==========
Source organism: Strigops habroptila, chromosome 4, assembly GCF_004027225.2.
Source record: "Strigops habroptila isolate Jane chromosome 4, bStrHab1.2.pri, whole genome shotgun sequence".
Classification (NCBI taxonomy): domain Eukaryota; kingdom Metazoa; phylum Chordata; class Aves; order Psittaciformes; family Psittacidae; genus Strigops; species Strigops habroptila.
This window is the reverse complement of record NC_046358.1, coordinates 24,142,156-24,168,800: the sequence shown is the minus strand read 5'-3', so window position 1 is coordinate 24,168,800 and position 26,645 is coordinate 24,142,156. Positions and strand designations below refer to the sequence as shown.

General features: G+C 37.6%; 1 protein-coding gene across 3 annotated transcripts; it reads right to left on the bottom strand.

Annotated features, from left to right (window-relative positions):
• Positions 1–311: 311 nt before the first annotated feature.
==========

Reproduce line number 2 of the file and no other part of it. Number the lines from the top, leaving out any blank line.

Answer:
Source record: "Strigops habroptila isolate Jane chromosome 4, bStrHab1.2.pri, whole genome shotgun sequence".